by Laura Kaslow, Communication Specialist, with contributing writers: Shelley Cunningham, '98; Andrew Behrendt, M.Div. Jr.; and Kelly Larson, M.A. Sr.
Jack Fortin, Executive Director of the Center for Lifelong Learning, discusses how people can connect what they learn on Sunday with their daily lives.
The 456 participants gained a deeper understanding of what it means to live out our calling in congregations. The conference gave background and ideas on how to develop, nurture and affirm the callings they and those in their congregations serve. Three plenary speakers, Jack Fortin, Walter Sundberg and Martha Stortz, presented at the convocation.
"A New Reformation" by Jack Fortin, Executive Director, Center for Lifelong Learning, Luther Seminary
Speaker Jack Fortin addressed the disconnect he sees between congregational members' daily lives and their involvement in the church on Sunday. In congregations nationwide, Fortin has noticed that Christians are searching for ways to integrate how they live their faith in their workplaces, communities, and homes--the very places where their deepest faith questions surface and are challenged. Yet, congregations often have not helped individuals make the connection between Sunday and the rest of the week. Fortin called participants to the Centered Lifeی--a model that helps congregations connect what is taught in the parish on Sunday to people's daily lives the rest of the week. According to Fortin, this model strengthens congregations as members become committed to and engaged in ministry within and outside the church walls. More information on Centered Lifeی is available at www.centeredlife.org.
"The Restless Being of the Church: Congregations in the Crossroads of Christian Identity" by Walter Sundberg, Professor of Church History, Luther Seminary
In his two-part presentation,Walter Sundberg used theological and historical references to show how the church has acted as an agent of freedom and how Martin Luther planted the seed for this.
According to Sundberg, congregations are restless and ambiguous and members can easily lose sight of theological and historical meaning in their day-to-day lives. Citing Luther's works and the revolutionary way he looked at congregations, Sundberg stressed the importance of remembering the Reformation's historical impact on congregations.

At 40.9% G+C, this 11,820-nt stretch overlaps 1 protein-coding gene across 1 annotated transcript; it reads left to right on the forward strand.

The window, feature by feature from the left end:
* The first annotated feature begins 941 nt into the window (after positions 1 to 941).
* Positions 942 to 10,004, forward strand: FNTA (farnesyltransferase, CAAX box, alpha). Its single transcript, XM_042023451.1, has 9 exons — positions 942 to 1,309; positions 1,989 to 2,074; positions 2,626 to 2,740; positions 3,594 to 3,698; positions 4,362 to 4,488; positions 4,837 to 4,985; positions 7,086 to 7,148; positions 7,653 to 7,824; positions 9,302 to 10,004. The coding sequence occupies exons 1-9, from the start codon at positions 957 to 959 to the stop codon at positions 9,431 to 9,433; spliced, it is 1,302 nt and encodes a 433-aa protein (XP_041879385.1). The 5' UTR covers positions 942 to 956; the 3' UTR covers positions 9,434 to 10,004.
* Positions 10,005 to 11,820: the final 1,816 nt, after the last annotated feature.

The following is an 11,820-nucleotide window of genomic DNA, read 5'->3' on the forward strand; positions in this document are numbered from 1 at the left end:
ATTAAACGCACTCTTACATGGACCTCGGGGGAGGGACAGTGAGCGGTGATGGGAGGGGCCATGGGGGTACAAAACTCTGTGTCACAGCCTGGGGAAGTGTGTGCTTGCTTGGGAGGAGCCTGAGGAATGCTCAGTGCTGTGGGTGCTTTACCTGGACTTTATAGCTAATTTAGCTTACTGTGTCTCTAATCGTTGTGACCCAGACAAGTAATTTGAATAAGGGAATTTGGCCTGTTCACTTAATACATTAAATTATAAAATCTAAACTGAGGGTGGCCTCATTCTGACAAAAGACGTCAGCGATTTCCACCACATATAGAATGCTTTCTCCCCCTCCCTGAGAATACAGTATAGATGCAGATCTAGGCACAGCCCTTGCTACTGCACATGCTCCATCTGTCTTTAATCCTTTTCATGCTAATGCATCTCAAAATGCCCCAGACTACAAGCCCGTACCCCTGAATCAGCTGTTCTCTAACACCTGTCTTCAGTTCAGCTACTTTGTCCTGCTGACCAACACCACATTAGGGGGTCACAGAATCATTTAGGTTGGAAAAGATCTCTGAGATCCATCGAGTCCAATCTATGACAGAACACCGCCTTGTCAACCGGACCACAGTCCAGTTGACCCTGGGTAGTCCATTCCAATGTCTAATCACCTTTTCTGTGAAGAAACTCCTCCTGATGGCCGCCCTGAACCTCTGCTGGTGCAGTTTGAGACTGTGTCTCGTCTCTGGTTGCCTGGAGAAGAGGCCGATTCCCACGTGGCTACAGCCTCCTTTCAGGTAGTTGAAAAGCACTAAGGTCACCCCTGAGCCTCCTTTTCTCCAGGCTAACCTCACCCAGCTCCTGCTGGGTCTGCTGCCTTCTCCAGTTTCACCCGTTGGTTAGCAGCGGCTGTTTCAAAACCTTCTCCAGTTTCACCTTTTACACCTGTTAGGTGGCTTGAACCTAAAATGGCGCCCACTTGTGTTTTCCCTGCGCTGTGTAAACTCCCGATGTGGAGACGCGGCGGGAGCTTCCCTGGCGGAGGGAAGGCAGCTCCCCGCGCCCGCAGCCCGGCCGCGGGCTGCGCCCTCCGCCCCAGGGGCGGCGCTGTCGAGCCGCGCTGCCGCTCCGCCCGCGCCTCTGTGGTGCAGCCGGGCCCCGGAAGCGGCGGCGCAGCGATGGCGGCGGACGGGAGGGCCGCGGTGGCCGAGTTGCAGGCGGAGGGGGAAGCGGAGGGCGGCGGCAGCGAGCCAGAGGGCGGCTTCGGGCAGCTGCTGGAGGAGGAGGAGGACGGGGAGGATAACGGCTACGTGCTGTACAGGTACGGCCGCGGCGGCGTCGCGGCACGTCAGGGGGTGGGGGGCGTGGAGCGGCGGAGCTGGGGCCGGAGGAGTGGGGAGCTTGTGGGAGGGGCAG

Luther held that the work of congregations includes nourishing the faithful, as well as reaching those who lack faith. Preaching is for conversion, he said, and ministry should be functional, not sacramental. Given this, Sundberg reports that it's clear why smaller groups--sects, non-mainline denominations, and individual churches--with their better understanding of their crucial mission role, have gained success that "traditional churches" have not achieved.
"Spiritual but not Religious? A Lutheran Counter Argument" and "Lutheran Spirituality: Blessed to Be a Blessing" by Martha Stortz, Professor of Historical Theology and Ethics, Pacific Lutheran Theological Seminary
Is the church the only place people encounter God? Of course not. But the church does play a unique role in explicitly sharing Jesus' blessings and in equipping its members to do the same. In her two presentations, Martha Stortz explored the power of the beatitudes in framing life with Christ and carrying us beyond church walls. Living out God's baptismal promises becomes a way to share those blessings and experience God's love and hope.
Precisely because of those promises, she argued, we are called to claim our connection with Jesus as changed people, now marked as his disciples in the world. As a place where the sacraments are shared, congregations can be a unique center of spiritual renewal and a source of the divine.
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